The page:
The reason I bring this all up now is because of this Washington Post article. I don't even know where to begin. You see, apparently "old-timer" National fans are starting to grouse about all the "bandwagoners". Seriously.
When the bandwagoners first showed up -- yapping on their cell phones, getting up for snacks during crucial at-bats and leaving two innings early to beat the traffic-- the old-timers among Washington Nationals fans tried to accept them.Okay, the reporter's definitely writing this tongue-in-cheek, so it's a joke, right? "Die-hard Nats fans" don't really feel that way, right? Um, no, apparently they do...
"For those of us who have been there since the beginning, we know that sort of magical feeling -- how much energy the team draws from the crowd," said Colin Mills, president of the Nationals fan club.
After the invasion of newcomers, he said, "That magic just wasn't there in the same way."
And according to to those who've been around since the beginning, living and dying with the Nats for almost four whole months, these newcomers -- these Johnny-come-really-really-latelys -- sound terrible.
Dave Lanham, a regular at Robert F. Kennedy Memorial Stadium, recalled a game when two men sitting near him spent inning after inning discussing a legal case. They couldn't keep track of what was happening on the field. One man asked, " 'How did Carroll get on base?' " said Lanham, referring to Nationals infielder Jamey Carroll. "I'm like, 'He walked!' " Lanham said.Okay, first off, this Lanham guy is really bad at telling stories. Secondly, while talking law at a baseball game is not cool, he's pissed because they missed one play? What a bunch of boorish ingrates. Man, I used to consider myself a reasonably good, informed baseball fan, but apparently I'm actually a bandwagoner, because I've occasionally missed a play or two, while talking, or buying beer or food, or going to the bathroom. Not to mention those times I've showed up to the park so drunk that I forgot...um, never mind.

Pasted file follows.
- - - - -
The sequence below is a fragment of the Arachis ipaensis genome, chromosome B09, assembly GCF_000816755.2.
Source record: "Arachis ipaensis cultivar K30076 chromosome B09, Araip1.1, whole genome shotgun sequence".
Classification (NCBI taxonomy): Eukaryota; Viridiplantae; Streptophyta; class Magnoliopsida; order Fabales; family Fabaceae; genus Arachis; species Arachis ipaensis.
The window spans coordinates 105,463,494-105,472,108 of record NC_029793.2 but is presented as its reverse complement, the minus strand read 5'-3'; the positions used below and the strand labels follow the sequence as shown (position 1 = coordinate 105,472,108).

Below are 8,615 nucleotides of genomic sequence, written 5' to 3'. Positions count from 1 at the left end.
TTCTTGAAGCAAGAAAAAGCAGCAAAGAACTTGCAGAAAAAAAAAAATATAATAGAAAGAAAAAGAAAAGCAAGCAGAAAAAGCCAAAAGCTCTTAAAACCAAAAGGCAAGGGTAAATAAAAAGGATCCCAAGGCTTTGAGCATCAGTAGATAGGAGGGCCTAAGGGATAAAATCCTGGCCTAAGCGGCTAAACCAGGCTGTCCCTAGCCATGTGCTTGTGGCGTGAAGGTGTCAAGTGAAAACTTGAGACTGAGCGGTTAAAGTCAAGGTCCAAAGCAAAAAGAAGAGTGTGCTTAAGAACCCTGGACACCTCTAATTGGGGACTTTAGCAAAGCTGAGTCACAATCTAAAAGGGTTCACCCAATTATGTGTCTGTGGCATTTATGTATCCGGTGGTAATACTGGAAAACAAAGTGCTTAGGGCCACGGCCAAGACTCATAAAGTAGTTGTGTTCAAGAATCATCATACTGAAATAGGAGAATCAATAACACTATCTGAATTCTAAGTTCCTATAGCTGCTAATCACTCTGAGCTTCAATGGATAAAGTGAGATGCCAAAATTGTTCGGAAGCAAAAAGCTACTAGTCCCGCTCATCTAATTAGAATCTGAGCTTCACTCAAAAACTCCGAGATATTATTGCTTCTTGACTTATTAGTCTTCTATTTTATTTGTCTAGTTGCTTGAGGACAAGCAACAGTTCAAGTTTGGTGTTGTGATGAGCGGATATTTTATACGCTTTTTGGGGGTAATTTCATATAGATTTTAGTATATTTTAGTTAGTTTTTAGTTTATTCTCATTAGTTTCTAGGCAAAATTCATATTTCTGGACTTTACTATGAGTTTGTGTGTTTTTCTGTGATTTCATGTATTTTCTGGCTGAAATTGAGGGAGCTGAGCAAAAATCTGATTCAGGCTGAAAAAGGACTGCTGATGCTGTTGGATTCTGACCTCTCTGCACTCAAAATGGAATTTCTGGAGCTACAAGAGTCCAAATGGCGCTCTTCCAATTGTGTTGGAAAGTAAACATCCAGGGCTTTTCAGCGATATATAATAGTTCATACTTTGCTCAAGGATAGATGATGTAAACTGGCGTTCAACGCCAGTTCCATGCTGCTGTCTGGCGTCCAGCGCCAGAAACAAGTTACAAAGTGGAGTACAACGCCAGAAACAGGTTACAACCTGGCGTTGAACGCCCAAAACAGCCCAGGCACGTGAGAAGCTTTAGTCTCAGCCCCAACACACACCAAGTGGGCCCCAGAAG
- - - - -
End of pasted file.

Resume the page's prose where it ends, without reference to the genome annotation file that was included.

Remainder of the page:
Anyway, my point is...no wait, I don't have a point. Turning back to the article, it then describes the travails of Hugh B. Kaufman, an administrator with the Environmental Protection Agency, who has seen his share of joy and heartache following the Nats through thick and thin. He could "feel bad vibes in the air at Monday's game against the Colorado Rockies". And then
The team lost that game, 5-4, after third baseman Vinny Castilla committed an error in the ninth inning. That did it. The next morning, Kaufman aired his concerns on fan message boards, asking others whether they had seen a " 'Bad' Element Starting to Come to RFK Nats Games?"
Others on the Internet boards agreed that they had felt something strange; The crowd was "flat," "lame," "out of sync."
As you all know, I'm a stud, so I know nothing about being "flat, lame, and out of sync", but it's quite clear to me that the crowd being all those things is what caused Castilla's error. Kaufman felt he had to do something about it. And so, naturally,
"I have to find a rubber chicken," he told himself.That "boom" sound you just heard was my head exploding. As I now have no head, I am unable to comment on this article further. Thanks for reading.
Before Tuesday's game, he beheaded the chicken in a brief ceremony, then presented the decapitated bird to a pair of nearby Nationals players.